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Smart Talk: NY Times reports Rep. Perry part of plan with Trump to challenge Georgia election

  • Scott LaMar
Republican U.S. Rep. Scott Perry of Pennsylvania listens to speakers at a party rally with volunteer canvassers, Saturday, Oct. 6, 2018 in Harrisburg, Pa. A court-ordered redrawing of Pennsylvania's House districts has forced several Republican congressmen, including Perry, into more competitive seats and helped establish Pennsylvania as a key state for Democrats aiming to recapture the House majority.

Marc Levy / Associated Press

Republican U.S. Rep. Scott Perry of Pennsylvania listens to speakers at a party rally with volunteer canvassers, Saturday, Oct. 6, 2018 in Harrisburg, Pa. A court-ordered redrawing of Pennsylvania's House districts has forced several Republican congressmen, including Perry, into more competitive seats and helped establish Pennsylvania as a key state for Democrats aiming to recapture the House majority.

 

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Airdate: Monday, January 25, 2021

The New York Times reported this weekend that Republican Congressman Scott Perry, who represents Dauphin and portions of Cumberland and York Counties, collaborated with former President Donald Trump in a scheme to overturn legally certified election results in Georgia.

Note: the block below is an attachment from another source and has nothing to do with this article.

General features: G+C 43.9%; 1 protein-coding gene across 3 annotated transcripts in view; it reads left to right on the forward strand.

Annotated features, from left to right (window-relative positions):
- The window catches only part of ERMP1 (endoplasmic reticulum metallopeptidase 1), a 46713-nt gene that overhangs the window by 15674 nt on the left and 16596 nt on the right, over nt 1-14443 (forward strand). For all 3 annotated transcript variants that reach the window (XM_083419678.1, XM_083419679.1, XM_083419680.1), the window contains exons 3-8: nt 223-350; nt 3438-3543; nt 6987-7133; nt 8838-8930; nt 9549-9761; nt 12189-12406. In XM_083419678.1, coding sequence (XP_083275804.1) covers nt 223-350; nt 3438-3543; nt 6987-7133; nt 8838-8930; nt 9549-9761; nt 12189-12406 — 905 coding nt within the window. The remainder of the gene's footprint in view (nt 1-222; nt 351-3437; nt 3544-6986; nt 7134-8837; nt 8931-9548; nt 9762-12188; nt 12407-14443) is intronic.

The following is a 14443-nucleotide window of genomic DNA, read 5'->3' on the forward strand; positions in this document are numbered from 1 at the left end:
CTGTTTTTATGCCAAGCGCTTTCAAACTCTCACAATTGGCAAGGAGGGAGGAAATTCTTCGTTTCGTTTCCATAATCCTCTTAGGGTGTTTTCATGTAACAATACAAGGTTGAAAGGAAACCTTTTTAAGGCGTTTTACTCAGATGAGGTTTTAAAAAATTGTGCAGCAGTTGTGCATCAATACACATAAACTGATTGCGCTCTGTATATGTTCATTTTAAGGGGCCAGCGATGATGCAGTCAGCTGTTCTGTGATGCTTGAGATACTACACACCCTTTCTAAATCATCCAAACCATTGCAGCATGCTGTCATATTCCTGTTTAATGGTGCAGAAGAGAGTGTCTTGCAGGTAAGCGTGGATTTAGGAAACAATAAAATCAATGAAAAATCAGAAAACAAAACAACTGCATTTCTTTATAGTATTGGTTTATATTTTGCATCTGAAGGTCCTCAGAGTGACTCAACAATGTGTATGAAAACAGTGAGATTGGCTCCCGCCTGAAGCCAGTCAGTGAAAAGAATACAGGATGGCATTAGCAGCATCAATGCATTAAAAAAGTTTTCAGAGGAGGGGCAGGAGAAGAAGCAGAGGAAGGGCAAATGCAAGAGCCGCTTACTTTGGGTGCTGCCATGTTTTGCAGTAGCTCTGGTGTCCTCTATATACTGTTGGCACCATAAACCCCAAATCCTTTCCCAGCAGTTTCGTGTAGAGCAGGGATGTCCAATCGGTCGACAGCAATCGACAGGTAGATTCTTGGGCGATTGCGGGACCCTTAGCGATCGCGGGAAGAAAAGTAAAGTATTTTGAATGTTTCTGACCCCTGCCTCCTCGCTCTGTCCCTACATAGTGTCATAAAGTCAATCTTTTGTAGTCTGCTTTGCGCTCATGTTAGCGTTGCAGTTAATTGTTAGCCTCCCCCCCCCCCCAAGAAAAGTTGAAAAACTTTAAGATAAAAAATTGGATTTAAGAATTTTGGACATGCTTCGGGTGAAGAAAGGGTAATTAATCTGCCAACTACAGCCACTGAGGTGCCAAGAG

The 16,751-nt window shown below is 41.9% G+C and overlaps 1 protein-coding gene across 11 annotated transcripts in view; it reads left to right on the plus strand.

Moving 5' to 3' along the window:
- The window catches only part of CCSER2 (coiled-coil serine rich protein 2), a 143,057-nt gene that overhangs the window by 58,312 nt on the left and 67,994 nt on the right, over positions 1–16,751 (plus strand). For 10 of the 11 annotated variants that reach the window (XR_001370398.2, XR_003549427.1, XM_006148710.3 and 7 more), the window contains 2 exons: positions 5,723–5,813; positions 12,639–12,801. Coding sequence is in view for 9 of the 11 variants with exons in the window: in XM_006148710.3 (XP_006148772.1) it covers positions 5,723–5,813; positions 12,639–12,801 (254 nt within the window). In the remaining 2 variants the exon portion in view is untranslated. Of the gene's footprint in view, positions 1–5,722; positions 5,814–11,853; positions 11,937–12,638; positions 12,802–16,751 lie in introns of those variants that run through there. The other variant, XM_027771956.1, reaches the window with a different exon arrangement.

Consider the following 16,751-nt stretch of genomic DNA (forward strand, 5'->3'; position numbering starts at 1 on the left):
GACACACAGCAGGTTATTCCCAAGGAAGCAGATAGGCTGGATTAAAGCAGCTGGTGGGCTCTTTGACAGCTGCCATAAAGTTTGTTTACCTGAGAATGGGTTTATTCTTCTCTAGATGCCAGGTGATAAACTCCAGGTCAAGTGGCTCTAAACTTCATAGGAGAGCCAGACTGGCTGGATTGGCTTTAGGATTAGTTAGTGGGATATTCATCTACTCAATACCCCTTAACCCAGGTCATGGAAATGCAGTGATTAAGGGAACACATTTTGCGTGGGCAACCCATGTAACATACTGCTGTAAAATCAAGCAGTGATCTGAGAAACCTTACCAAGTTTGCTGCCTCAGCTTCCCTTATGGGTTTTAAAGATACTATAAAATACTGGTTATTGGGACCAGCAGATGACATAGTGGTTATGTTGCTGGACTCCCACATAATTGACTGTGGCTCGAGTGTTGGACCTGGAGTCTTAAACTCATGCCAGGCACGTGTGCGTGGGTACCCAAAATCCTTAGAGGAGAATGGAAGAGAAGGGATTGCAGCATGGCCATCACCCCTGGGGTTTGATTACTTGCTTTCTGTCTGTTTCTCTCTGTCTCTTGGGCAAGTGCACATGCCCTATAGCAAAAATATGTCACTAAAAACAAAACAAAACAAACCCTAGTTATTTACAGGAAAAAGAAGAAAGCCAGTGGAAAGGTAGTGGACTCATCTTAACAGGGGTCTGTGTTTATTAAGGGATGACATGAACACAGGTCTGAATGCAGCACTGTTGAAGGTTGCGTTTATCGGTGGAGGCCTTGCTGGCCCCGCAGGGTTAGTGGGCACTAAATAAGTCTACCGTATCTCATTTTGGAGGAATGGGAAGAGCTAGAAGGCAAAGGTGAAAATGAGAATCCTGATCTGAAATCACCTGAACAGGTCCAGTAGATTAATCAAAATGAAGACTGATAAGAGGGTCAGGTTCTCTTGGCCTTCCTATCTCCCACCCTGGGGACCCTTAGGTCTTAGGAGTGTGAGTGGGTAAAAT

The Times reported Perry connected Trump with Philadelphia lawyer Jeffrey Clark, who was an acting assistant attorney general at the U.S. Justice Department and who was sympathetic to Trump’s effort to push an election-fraud lie to stay in power. It said Trump considered firing acting Attorney General Jeffrey Rosen, who was not willing to pursue Trump’s claims in the swing state.

Monday’s Smart Talk looks at the fallout from the report.

Also on the program, there are 67 counties in Pennsylvania, each one with unique municipalities and governing demands. The 2020 election proved to be an enormous challenge for all of them.

Each year, the state’s County Commissioners assemble a list of legislative priorities that best represent the interests of all of them. In 2021, their top priority is election reform based on each county’s experience during the November General Election.

Because county governments provide direct human services to their constituents, their priorities are often high stake. The 2021 legislative priorities reflect this.

Joining us on Monday’s Smart Talk to detail the 2021 County Government priorities are Lisa Schaefer, executive director of the County Commissioners Association of Pennsylvania, and Kevin Boozel, CCAP president and a Butler County commissioner.

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